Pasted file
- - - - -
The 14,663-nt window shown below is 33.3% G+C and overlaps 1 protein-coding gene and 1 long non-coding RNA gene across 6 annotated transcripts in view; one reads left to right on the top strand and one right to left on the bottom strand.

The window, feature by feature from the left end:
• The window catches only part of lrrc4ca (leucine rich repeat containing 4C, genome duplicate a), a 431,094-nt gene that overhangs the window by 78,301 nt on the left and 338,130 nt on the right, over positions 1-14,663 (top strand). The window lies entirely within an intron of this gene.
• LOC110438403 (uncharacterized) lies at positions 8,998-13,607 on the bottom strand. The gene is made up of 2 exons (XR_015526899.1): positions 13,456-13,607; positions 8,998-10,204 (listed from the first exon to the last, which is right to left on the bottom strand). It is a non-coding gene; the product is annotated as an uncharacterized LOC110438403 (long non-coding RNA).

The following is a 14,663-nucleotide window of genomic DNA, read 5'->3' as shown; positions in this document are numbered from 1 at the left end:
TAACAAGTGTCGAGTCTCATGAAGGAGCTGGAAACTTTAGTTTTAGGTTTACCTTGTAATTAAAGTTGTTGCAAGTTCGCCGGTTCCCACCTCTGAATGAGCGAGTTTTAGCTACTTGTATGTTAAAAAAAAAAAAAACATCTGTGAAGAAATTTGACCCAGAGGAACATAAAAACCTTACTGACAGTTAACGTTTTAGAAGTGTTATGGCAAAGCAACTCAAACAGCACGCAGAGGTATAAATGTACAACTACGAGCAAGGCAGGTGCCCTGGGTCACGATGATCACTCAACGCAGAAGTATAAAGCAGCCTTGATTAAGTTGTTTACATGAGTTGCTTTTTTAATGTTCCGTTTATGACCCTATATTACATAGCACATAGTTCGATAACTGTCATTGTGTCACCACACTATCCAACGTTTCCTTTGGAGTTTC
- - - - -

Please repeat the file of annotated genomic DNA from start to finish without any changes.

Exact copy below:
The 14,663-nt window shown below is 33.3% G+C and overlaps 1 protein-coding gene and 1 long non-coding RNA gene across 6 annotated transcripts in view; one reads left to right on the top strand and one right to left on the bottom strand.

The window, feature by feature from the left end:
• The window catches only part of lrrc4ca (leucine rich repeat containing 4C, genome duplicate a), a 431,094-nt gene that overhangs the window by 78,301 nt on the left and 338,130 nt on the right, over positions 1-14,663 (top strand). The window lies entirely within an intron of this gene.
• LOC110438403 (uncharacterized) lies at positions 8,998-13,607 on the bottom strand. The gene is made up of 2 exons (XR_015526899.1): positions 13,456-13,607; positions 8,998-10,204 (listed from the first exon to the last, which is right to left on the bottom strand). It is a non-coding gene; the product is annotated as an uncharacterized LOC110438403 (long non-coding RNA).

The following is a 14,663-nucleotide window of genomic DNA, read 5'->3' as shown; positions in this document are numbered from 1 at the left end:
TAACAAGTGTCGAGTCTCATGAAGGAGCTGGAAACTTTAGTTTTAGGTTTACCTTGTAATTAAAGTTGTTGCAAGTTCGCCGGTTCCCACCTCTGAATGAGCGAGTTTTAGCTACTTGTATGTTAAAAAAAAAAAAAACATCTGTGAAGAAATTTGACCCAGAGGAACATAAAAACCTTACTGACAGTTAACGTTTTAGAAGTGTTATGGCAAAGCAACTCAAACAGCACGCAGAGGTATAAATGTACAACTACGAGCAAGGCAGGTGCCCTGGGTCACGATGATCACTCAACGCAGAAGTATAAAGCAGCCTTGATTAAGTTGTTTACATGAGTTGCTTTTTTAATGTTCCGTTTATGACCCTATATTACATAGCACATAGTTCGATAACTGTCATTGTGTCACCACACTATCCAACGTTTCCTTTGGAGTTTC